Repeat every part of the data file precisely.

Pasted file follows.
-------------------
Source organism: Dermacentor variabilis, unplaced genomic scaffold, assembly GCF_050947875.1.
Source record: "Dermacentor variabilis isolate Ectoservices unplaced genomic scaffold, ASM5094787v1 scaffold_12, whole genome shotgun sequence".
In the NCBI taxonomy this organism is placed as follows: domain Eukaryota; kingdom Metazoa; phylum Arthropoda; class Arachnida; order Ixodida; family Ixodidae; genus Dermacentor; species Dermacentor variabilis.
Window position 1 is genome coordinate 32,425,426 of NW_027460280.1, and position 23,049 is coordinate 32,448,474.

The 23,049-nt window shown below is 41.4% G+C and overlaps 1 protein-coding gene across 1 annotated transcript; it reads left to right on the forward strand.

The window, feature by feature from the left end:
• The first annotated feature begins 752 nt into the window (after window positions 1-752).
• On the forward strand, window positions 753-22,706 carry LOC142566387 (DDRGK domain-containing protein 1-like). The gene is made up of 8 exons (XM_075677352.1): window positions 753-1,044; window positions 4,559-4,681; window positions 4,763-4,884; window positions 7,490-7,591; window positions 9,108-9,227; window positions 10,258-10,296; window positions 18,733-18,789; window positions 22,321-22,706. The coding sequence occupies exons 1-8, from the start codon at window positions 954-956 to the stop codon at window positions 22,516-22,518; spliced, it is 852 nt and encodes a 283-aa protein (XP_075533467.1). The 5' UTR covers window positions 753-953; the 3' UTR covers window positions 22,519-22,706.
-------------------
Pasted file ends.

Source organism: Dermacentor variabilis, unplaced genomic scaffold, assembly GCF_050947875.1.
Source record: "Dermacentor variabilis isolate Ectoservices unplaced genomic scaffold, ASM5094787v1 scaffold_12, whole genome shotgun sequence".
In the NCBI taxonomy this organism is placed as follows: domain Eukaryota; kingdom Metazoa; phylum Arthropoda; class Arachnida; order Ixodida; family Ixodidae; genus Dermacentor; species Dermacentor variabilis.
Window position 1 is genome coordinate 32,425,426 of NW_027460280.1, and position 23,049 is coordinate 32,448,474.

The 23,049-nt window shown below is 41.4% G+C and overlaps 1 protein-coding gene across 1 annotated transcript; it reads left to right on the forward strand.

The window, feature by feature from the left end:
• The first annotated feature begins 752 nt into the window (after window positions 1-752).
• On the forward strand, window positions 753-22,706 carry LOC142566387 (DDRGK domain-containing protein 1-like). The gene is made up of 8 exons (XM_075677352.1): window positions 753-1,044; window positions 4,559-4,681; window positions 4,763-4,884; window positions 7,490-7,591; window positions 9,108-9,227; window positions 10,258-10,296; window positions 18,733-18,789; window positions 22,321-22,706. The coding sequence occupies exons 1-8, from the start codon at window positions 954-956 to the stop codon at window positions 22,516-22,518; spliced, it is 852 nt and encodes a 283-aa protein (XP_075533467.1). The 5' UTR covers window positions 753-953; the 3' UTR covers window positions 22,519-22,706.